Full-Text:   (92 Views)
Introduction 
Chronic diseases or non-communicable diseases (NCDs) are considered an invisible epidemic that jeopardizes the future of global health by the World Health Organization (WHO) (Dadgar & Joshi, 2018). NCDs take the lives of 41 million people annually, which is equivalent to 74% of all deaths globally (WHO, 2022). The increasing prevalence of chronic diseases has brought challenges for patients, healthcare providers, and global society. As technology evolves, healthcare providers are looking for innovative solutions to address these challenges (Zare & Jebraeily, 2018). Using information and communication technology (ICT) is an opportunity for patients and their families to improve the quality, access, and efficacy of healthcare (Kumar et al., 2022). The extensive use of ICT to provide healthcare facilitates access to health-related information even for patients living in remote areas (Afshar et al., 2014; Al-Shorbaji, 2021; Antoun, 2016).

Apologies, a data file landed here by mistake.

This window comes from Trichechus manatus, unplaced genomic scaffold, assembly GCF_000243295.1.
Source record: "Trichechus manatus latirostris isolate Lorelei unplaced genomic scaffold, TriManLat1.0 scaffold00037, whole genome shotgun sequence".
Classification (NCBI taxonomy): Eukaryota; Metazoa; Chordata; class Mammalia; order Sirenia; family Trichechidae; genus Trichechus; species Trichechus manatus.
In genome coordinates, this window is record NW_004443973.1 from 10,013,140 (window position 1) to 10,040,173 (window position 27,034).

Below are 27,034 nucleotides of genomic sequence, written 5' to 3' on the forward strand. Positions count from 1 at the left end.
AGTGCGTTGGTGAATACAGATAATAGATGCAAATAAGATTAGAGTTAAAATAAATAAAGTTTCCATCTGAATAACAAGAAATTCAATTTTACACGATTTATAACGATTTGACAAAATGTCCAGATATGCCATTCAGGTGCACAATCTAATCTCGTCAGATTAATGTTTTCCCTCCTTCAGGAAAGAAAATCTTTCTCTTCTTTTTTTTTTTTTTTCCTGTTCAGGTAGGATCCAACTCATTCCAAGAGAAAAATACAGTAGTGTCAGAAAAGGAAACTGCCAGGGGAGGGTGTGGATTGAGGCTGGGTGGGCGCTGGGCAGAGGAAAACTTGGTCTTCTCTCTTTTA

ICT refers to technology that provides access to information and communication through a wide range of communication tools (Kaware & Sain, 2015). In the present study, ICT means access to this technology through various devices, such as computers, laptops, the Internet, and smartphones. WHO defines eHealth as the cost-effective and safe use of ICT in health support and health-related fields, including healthcare services, health surveillance, health literature, and health education, knowledge, and research (WHO, eHealth). Although technological advances in eHealth improve self-management and disease control and reduce costs, patients often avoid using these advances, perhaps because they are often overlooked in the design of these technologies (Dodgar & Joshi, 2018), they are inadequate familiar with them, or their access is limited (Izadi-Avanji et al., 2022; Yazdani-Darki et al., 2020). According to WHO, the Eastern Mediterranean region consists of different levels of maturity and readiness to use eHealth as a key element in the delivery of health care services (WHO, eHealth).